key issuesThe Scottish Parliament may have been in recess since my last blog, but you wouldn’t know it from all of the activity that’s been underway at Holyrood over the summer. It’s been a pleasure to be involved in some of this work, including contributing to the business planning days for different parliamentary committees and joining colleagues in the new budget review group, taking a fundamental look at how this important process should develop.
There has also been plenty of work under way at Audit Scotland over the summer. Colleagues have been busy signing off the financial audits of dozens of central and local government bodies, and I’ve reported on a number of different policy areas, including higher education, colleges, and broadband, to name just a few.
And today, I report on the Scottish Government Consolidated Accounts for 2015/16. I’ve set out the Scottish Government’s budget, how it works and how it’s reported, as well as my findings on the Government’s financial and performance management.
The Consolidated Accounts are an integral part of the Scottish Government’s accountability to the Parliament and of course, the public. They cover about 90 per cent of the spending approved by the Parliament, and show what the Scottish Government has spent against the overall Scottish Budget.
This is the second year that I’ve produced a report to accompany the accounts. The new financial powers flowing from the Scotland Acts 2012 and 2016 mean it’s increasingly important that the Parliament and the public have comprehensive, transparent and timely information about public finances. For example, one of the key changes in this year’s consolidated accounts is that they reflect the revenue collected through Scotland’s new devolved taxes – Land and Buildings Transactions Tax and Scottish Landfill Tax – for the first time.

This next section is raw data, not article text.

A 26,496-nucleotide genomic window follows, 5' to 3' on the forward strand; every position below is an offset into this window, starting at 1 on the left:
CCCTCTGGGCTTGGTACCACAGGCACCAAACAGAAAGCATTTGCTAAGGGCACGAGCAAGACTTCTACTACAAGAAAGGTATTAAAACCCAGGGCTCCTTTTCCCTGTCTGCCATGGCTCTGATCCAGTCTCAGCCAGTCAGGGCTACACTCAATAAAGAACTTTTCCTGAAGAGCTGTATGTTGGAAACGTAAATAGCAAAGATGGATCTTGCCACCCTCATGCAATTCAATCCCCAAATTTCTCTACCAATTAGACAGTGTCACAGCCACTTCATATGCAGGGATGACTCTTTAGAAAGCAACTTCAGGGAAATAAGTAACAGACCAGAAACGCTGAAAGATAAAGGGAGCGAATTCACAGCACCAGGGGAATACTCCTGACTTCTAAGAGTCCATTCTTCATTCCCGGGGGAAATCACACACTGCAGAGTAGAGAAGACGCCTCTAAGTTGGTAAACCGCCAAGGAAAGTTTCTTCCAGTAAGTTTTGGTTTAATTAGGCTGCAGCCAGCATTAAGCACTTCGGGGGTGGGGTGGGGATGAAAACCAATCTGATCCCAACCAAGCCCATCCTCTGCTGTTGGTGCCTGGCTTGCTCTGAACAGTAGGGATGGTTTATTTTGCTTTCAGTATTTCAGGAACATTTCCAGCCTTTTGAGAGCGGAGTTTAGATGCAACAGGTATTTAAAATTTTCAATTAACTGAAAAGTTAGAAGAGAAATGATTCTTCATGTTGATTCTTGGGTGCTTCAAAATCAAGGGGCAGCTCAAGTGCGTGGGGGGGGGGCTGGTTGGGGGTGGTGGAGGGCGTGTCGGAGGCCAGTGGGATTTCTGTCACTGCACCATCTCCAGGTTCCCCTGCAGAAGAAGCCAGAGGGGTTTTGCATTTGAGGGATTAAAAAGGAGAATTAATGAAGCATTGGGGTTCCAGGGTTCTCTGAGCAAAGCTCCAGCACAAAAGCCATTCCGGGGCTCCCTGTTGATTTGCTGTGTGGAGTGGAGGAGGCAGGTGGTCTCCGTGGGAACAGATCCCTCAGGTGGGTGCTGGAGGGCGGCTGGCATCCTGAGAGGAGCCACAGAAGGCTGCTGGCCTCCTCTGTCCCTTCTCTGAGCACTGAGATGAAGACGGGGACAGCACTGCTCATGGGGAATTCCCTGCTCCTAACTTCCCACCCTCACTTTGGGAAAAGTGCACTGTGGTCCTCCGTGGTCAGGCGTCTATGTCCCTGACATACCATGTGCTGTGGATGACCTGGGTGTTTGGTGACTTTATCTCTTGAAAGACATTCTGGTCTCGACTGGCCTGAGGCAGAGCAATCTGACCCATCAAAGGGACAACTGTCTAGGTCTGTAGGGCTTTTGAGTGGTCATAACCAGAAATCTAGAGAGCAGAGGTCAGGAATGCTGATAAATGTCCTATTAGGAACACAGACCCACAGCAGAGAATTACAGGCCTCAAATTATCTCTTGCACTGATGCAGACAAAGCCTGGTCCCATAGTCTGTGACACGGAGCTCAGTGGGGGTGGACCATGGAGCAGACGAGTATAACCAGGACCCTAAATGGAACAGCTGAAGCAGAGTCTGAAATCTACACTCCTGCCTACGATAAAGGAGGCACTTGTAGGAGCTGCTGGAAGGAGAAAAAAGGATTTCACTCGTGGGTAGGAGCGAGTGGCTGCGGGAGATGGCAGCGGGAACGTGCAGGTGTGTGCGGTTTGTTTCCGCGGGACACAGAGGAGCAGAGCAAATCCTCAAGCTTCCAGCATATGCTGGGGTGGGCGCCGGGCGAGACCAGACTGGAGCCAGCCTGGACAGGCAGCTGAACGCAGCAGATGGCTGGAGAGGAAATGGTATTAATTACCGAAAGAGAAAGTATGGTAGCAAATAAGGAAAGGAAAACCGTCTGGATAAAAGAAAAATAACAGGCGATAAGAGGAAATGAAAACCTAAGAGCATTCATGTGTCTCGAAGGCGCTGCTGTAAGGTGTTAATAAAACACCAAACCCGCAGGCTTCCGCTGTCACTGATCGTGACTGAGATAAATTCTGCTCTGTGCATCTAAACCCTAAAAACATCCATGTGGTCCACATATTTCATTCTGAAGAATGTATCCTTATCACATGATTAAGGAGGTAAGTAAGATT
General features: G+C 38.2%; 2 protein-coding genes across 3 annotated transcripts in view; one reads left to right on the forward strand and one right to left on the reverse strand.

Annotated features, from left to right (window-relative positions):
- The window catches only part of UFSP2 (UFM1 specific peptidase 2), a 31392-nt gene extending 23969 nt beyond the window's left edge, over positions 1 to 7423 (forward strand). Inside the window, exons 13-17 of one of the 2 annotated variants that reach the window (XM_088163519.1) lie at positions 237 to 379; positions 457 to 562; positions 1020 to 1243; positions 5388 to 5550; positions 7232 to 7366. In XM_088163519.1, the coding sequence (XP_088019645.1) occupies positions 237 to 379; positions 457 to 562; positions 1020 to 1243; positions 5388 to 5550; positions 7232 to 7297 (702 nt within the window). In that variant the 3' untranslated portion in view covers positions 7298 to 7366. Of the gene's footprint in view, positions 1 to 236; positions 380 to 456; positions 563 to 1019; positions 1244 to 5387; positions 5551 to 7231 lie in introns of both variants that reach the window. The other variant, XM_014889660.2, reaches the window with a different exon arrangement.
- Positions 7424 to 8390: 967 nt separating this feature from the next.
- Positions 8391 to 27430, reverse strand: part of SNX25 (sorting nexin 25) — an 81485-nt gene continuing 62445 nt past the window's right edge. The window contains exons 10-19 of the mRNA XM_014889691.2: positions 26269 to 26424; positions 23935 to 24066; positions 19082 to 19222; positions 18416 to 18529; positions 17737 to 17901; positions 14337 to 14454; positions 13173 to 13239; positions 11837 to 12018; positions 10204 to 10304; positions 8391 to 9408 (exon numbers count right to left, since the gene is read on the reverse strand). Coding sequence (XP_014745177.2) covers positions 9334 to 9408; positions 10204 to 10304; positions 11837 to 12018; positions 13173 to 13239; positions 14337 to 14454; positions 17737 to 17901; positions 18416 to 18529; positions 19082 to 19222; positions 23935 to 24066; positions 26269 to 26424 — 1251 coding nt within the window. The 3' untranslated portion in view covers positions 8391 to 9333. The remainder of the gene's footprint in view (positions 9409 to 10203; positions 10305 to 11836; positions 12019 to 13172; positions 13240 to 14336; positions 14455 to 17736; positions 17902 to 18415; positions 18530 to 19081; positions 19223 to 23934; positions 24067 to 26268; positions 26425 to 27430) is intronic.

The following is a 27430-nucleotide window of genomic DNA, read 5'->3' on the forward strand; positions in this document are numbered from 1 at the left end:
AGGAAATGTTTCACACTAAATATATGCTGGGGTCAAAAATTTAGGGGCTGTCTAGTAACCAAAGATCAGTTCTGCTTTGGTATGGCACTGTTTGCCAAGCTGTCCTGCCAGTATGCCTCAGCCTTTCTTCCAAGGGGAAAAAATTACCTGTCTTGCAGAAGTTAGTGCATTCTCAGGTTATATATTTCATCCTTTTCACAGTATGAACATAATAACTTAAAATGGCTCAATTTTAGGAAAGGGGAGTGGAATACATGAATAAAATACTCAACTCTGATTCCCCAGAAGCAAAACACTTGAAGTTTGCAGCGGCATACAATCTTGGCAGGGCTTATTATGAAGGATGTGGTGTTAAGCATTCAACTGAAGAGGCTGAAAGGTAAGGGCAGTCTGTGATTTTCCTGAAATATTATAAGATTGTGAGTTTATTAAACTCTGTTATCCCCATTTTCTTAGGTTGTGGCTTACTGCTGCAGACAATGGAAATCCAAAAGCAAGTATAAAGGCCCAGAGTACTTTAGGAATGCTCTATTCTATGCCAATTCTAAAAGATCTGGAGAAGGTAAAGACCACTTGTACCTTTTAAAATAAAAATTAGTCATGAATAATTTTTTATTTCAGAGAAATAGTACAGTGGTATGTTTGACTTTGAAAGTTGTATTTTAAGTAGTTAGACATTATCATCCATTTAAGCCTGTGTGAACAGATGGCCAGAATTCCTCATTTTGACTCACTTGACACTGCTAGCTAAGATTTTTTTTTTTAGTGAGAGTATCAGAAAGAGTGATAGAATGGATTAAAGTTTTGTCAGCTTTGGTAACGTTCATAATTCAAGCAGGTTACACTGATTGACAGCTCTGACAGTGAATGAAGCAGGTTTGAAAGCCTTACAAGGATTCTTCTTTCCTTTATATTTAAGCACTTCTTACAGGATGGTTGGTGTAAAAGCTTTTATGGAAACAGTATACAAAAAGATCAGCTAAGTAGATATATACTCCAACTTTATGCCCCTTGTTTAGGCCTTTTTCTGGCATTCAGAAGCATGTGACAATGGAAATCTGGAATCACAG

The Scottish Government has made some progress since my last report in improving the transparency of public finances. However, there is still no set of consolidated accounts for the whole of the Scottish public sector – something I have reported on previously. These would give a fuller picture and understanding of public spending and the longer-term implications for public finances. This is especially important considering the uncertainty created by the EU referendum result and the continuing pressures on the public purse, alongside the impact of the new financial powers.
I’ve also highlighted some significant issues and risks to the Scottish Government budget, including management and control of European Funding; an important income stream for the Government.
I look forward to taking the report to the Parliament’s Public Audit Committee later this year, and supporting MSPs to discuss and scrutinise some of the issues highlighted in my report.
As I’ve mentioned before , managing the new financial powers brings both opportunities and risks to Scotland’s public finances and with this in mind, Audit Scotland has pulled together a paper looking at some of the key issues. This paper is accompanied by a high level overview of the new powers, how the funds flow through the system and which organisations are involved. I’ll also be reporting again next spring on how well these powers have been prepared for and managed.
There are undoubtedly hard decisions ahead but I believe we’ve got a rare opportunity to create a world class approach to public finances. Let’s not waste it.
About the author
Caroline Gardner is the Auditor General, and Accountable Officer for Audit Scotland. She started her term in July 2012, and has 30 years’ experience in audit, governance and financial management. Follow her on twitter @AuditorGenScot